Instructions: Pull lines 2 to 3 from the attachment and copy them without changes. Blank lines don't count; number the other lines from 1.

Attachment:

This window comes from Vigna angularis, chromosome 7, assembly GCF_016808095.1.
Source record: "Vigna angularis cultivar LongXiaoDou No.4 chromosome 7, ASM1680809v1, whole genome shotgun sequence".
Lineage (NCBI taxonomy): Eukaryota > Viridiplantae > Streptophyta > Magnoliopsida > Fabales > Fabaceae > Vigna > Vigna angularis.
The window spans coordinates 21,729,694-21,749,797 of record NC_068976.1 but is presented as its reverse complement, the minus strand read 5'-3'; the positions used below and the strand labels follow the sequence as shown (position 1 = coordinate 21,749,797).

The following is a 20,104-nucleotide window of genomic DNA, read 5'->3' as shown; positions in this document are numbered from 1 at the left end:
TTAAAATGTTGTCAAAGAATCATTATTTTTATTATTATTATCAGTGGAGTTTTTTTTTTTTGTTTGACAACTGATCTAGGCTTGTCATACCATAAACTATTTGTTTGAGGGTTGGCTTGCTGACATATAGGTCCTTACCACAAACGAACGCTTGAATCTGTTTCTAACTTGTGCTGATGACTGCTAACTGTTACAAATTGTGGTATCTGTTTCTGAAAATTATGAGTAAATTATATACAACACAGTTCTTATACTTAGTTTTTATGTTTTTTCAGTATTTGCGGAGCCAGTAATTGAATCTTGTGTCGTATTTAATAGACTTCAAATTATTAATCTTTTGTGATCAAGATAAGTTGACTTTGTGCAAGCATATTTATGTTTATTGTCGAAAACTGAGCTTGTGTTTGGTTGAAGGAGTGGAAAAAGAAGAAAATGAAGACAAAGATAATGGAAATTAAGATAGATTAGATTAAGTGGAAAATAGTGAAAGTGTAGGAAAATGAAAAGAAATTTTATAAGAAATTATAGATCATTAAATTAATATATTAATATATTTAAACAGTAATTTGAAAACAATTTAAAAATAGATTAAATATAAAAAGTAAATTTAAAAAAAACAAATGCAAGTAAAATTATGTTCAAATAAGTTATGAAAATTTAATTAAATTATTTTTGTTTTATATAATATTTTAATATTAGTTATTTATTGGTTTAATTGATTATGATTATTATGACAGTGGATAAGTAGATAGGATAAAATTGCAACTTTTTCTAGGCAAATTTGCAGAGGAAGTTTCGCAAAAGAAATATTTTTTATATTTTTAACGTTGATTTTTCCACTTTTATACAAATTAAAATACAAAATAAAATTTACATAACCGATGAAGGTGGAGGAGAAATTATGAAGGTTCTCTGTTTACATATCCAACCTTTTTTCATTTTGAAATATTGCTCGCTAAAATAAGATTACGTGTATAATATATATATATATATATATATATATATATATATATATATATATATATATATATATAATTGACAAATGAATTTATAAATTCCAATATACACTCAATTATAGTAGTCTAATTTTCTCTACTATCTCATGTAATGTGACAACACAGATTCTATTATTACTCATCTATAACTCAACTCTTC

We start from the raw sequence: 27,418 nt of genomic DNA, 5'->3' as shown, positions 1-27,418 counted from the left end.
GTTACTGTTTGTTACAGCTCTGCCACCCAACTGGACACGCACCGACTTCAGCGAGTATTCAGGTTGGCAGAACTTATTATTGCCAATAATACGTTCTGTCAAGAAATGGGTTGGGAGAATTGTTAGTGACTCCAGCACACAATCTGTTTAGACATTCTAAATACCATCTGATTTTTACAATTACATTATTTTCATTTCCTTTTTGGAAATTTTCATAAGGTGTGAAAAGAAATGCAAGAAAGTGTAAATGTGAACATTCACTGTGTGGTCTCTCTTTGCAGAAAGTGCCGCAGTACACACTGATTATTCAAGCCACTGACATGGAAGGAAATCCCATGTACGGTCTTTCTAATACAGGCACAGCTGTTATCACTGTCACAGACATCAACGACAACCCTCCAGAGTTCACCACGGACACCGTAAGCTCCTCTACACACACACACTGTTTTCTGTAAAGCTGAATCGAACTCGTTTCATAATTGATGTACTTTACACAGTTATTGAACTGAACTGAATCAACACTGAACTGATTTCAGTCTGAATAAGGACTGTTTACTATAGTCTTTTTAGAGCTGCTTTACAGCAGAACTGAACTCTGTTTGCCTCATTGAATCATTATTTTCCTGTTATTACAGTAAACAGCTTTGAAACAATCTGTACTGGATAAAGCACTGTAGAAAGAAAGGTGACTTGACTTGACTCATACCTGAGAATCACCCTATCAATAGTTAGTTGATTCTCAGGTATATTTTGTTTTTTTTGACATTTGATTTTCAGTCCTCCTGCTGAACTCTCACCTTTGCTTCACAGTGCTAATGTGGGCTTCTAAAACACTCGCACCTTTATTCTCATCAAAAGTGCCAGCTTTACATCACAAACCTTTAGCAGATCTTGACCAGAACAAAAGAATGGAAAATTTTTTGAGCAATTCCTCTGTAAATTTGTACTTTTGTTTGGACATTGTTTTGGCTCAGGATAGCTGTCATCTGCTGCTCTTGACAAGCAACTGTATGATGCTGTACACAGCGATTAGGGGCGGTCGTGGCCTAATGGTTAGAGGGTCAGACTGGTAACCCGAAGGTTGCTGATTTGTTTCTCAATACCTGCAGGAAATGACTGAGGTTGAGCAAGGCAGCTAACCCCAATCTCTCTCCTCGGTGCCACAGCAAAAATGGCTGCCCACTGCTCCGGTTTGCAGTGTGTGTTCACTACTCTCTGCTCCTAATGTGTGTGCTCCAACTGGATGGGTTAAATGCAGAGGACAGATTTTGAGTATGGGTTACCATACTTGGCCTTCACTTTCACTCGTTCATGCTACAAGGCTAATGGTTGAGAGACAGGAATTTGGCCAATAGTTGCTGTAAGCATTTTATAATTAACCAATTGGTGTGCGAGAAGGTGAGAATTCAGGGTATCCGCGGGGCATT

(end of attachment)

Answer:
Source record: "Vigna angularis cultivar LongXiaoDou No.4 chromosome 7, ASM1680809v1, whole genome shotgun sequence".
Lineage (NCBI taxonomy): Eukaryota > Viridiplantae > Streptophyta > Magnoliopsida > Fabales > Fabaceae > Vigna > Vigna angularis.